In 1925 he was a delegate at the Zionist Congress, where he was elected onto the executive committee. In the same year he immigrated to Mandate Palestine. In 1928 he was elected onto the Central Committee of the Hapoel HaMizrachi movement, and also served as a member of the World Mizrachi committee.
In 1936 he was elected as a member of the Zionist Directorate and a Director of the Aliyah department of the Jewish Agency, a role he filled until 1948. In 1938 he was sent on a special mission to try and save Jews in Austria following the takeover by Nazi Germany.
In Israel's first elections in 1949, Shapira won a seat as a member of the United Religious Front bloc, an alliance of Agudat Israel, Agudat Israel Workers, Mizrachi and his Hapoel HaMizrachi party. He was reappointed to his previous ministerial posts, and also became Minister of Internal Affairs.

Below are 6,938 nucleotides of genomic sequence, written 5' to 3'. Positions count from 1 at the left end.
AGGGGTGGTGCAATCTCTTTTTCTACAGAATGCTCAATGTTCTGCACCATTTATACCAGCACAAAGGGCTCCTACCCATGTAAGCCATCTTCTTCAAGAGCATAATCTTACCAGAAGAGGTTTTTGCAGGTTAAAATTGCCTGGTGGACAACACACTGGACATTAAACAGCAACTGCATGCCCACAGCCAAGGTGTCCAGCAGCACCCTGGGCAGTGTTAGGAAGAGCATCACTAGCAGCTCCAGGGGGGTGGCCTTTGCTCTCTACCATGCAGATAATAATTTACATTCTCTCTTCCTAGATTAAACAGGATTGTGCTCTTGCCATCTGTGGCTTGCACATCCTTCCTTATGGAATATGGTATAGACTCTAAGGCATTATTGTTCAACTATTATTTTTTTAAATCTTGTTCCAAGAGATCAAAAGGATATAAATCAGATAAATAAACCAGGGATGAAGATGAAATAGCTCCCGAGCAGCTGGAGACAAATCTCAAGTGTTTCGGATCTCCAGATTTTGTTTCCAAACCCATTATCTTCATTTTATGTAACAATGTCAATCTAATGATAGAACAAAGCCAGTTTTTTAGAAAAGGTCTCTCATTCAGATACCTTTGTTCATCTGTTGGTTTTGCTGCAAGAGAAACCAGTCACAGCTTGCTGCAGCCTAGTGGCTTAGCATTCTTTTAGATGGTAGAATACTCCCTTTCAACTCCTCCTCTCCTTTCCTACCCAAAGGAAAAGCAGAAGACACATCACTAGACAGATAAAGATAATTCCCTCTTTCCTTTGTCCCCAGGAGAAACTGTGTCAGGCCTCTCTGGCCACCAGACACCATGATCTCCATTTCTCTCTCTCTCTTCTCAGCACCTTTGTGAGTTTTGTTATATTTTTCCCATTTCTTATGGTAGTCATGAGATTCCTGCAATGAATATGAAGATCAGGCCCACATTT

After the 1951 elections in which Hapoel HaMizrachi ran as an independent party, Shapira was appointed Minister of Internal Affairs and Minister of Religions. Following a cabinet reshuffle in 1952, he lost the Internal Affairs portfolio, but was appointed Minister of Welfare instead. Another reshuffle in 1955 saw him regain the Internal Affairs portfolio.
The 1955 elections saw Mizrachi and Hapoel HaMizrachi run as a combined bloc, the National Religious Front, which later became the National Religious Party (NRP). Shapira was reappointed Minister of Religions and Minister of Welfare. In 1957 he was seriously injured by a hand grenade thrown into the Knesset by Moshe Dwek, but survived. He and all other NRP ministers resigned from the cabinet in July 1958, marking the only spell he spent out of office during his time in Israel.